Population Health Management (PHM) – undertaking the PHM cycle with High Intensity Users
PHE ePoster Library. Maclean R. 09/12/19; 274490; 50
Rebecca Maclean
Rebecca Maclean
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Abstract
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Abstract Introduction
High Intensity Users were identified as a priority area in Gloucestershire and therefore an ideal area to test & learn the PHM cycle.Method We used the PHM cycle; understanding population needs, opportunity analysis and targeting, predictive system modelling, design & implement intervention, and active monitoring & rapid improvement.
Results
Data on use from a wide range of services and providers was conducted to understand high intensity users across the system rather than for one organisation. This included data from: primary care, community services, secondary care, NHS111, out of hours and mental health. The data was then risk stratified and segmented to provide more intelligent data for evidence based intervention. This information, alongside key local assets, was provided to primary care network MDTs for review, care planning and intervention identification.
Conclusion
In summary PHM has been a strong methodology for bringing people together. The most important element are:Ensuring that PHM is understood to be the way of working across the system.Starting the PHM cycle with a clear question.Engaging stakeholders across the system to develop the methods and interventions in the most effective way.Using a clear monitoring feedback loop alongside evaluation.Improving our networks to learn from other and share our learning.Considering prevention and inequalities at every stage of the PHM cycle.Evaluation of the HIU MDT intervention is underway. External funding details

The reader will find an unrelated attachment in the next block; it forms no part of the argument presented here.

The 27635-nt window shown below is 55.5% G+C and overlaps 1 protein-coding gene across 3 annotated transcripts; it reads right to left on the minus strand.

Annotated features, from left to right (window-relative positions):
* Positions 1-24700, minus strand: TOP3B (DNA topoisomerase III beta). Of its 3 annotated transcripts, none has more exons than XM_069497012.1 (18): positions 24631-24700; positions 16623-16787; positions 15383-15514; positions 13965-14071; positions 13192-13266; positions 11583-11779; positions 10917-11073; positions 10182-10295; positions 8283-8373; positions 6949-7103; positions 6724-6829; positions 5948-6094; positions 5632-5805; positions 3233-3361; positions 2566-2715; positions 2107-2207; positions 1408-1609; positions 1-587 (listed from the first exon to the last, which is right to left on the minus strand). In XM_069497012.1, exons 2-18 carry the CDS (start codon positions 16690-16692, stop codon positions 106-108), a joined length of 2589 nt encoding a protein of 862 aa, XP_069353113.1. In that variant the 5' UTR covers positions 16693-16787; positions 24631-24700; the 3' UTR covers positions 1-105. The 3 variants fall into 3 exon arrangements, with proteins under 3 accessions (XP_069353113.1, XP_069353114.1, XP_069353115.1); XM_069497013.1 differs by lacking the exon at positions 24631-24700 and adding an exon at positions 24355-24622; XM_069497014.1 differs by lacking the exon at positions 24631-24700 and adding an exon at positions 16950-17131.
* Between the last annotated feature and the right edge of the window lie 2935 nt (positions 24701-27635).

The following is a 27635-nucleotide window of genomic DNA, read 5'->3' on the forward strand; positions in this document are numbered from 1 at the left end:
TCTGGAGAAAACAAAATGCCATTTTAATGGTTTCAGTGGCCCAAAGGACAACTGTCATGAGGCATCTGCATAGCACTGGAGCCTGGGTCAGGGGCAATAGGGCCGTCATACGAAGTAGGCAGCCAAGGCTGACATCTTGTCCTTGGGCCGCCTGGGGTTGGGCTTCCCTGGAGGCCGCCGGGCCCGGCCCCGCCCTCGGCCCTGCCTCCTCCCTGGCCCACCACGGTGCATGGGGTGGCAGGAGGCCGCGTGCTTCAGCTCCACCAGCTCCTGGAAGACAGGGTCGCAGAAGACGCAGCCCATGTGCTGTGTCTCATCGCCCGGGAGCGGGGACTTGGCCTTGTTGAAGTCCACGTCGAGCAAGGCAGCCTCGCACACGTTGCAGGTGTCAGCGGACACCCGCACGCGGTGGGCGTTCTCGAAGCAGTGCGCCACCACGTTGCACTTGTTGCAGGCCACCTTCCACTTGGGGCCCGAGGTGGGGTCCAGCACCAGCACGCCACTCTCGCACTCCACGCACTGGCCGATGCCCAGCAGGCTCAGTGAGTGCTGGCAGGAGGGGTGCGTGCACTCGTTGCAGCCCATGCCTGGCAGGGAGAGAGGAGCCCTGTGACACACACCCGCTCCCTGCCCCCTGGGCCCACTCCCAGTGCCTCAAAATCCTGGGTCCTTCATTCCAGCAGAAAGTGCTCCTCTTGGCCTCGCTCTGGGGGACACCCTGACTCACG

Abstract Introduction
High Intensity Users were identified as a priority area in Gloucestershire and therefore an ideal area to test & learn the PHM cycle.Method We used the PHM cycle; understanding population needs, opportunity analysis and targeting, predictive system modelling, design & implement intervention, and active monitoring & rapid improvement.
Results
Data on use from a wide range of services and providers was conducted to understand high intensity users across the system rather than for one organisation. This included data from: primary care, community services, secondary care, NHS111, out of hours and mental health. The data was then risk stratified and segmented to provide more intelligent data for evidence based intervention. This information, alongside key local assets, was provided to primary care network MDTs for review, care planning and intervention identification.
Conclusion
In summary PHM has been a strong methodology for bringing people together. The most important element are:Ensuring that PHM is understood to be the way of working across the system.Starting the PHM cycle with a clear question.Engaging stakeholders across the system to develop the methods and interventions in the most effective way.Using a clear monitoring feedback loop alongside evaluation.Improving our networks to learn from other and share our learning.Considering prevention and inequalities at every stage of the PHM cycle.Evaluation of the HIU MDT intervention is underway. External funding details
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